FAQ

On Sep 11, 2004, at 5:21 AM, Gene Boggs wrote:

This is a cool quote from the paper, "Parsing TEX into Mathematics":

We agree that there are good reasons for trying to come up with a
single universal grammar and semantics for mathematics notation, but
we are concerned that any efforts to find a fixed and complete
notation must founder on the shoals of ambiguity. Even granted some
oracle of disambiguation, it appears that total generality must
require fairly substantial extensibility and the ability to
incorporate context into interpretation. One simply cannot expect to
represent all past and especially all future mathematics with a fixed
set of notations. Therefore one must provide tools for extension that
are sufficiently "universal" for all further work.
Math, like everything else, needs an enema. Style and content are
mixed up all over the place:

x is a scalar, but B<x> is a vector.

R stands for range, but ornate R (&real;, for those keeping score in
HTML) stands for the set of real numbers.

Probability folks use middle-dot as a placeholder, like $_. (OK,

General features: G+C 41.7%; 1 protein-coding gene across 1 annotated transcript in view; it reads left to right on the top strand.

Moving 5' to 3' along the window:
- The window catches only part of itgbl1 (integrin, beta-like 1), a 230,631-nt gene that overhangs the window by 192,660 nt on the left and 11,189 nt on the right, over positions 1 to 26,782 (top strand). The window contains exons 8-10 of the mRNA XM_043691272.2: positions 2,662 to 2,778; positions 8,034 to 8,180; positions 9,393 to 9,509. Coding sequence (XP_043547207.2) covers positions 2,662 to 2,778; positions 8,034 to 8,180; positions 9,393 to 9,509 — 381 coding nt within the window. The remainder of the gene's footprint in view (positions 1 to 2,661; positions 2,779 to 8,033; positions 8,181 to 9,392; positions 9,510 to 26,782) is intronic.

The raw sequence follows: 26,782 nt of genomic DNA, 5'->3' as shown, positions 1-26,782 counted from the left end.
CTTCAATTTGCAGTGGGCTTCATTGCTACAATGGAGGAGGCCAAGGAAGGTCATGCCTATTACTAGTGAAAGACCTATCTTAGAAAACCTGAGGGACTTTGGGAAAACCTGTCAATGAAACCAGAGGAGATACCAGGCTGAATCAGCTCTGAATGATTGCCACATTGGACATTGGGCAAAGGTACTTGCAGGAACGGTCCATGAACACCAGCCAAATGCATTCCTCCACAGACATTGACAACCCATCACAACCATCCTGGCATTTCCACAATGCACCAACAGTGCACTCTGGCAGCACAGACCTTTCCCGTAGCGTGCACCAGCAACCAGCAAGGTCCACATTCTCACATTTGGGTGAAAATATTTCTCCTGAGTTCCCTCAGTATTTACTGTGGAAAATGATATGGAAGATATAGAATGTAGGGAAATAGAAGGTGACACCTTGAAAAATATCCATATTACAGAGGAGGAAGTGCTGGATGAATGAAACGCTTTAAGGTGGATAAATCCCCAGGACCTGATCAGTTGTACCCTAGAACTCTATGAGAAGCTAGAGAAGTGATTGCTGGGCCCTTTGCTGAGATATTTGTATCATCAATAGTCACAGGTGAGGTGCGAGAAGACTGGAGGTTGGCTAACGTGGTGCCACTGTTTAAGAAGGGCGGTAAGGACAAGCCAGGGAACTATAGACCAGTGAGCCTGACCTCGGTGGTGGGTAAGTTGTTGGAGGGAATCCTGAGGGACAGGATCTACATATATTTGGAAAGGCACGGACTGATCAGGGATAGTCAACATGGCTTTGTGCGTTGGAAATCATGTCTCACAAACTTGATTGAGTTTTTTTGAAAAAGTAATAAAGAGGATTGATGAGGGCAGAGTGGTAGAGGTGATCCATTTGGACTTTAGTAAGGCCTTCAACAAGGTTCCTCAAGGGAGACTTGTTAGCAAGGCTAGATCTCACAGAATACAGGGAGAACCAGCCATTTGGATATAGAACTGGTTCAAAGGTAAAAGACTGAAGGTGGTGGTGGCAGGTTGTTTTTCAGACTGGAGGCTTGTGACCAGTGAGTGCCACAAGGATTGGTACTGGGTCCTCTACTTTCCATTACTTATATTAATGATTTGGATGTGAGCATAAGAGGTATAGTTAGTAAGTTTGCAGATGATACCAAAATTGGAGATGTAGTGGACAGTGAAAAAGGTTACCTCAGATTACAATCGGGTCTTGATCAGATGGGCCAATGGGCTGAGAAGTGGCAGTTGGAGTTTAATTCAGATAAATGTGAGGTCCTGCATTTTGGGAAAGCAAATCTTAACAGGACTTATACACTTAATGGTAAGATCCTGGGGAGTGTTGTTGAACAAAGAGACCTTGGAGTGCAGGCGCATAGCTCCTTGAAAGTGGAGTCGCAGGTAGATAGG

that's pretty cool.)

Inconsistency across disciplines: most fields use I<i> for the square
root of -1, but electrical engineers already use i for current, so they
use I<j> for the square root of -1. I hope this has resulted in at
least one electrocution.

Requires too much flexibility from typesetting packages (consider
Eulerian notation, where the eighteenth derivative of "f" is "f" with
eighteen dots over it, or cascading exponentials (2 to the 3 to the 4
to the 5 to the 6 to the 7 makes for a pretty eentsy 7).

People who flip A upside down and turn E around left-to-right just for
kicks deserve no mercy.

-Jon

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postedSep 11, '04 at 9:20a
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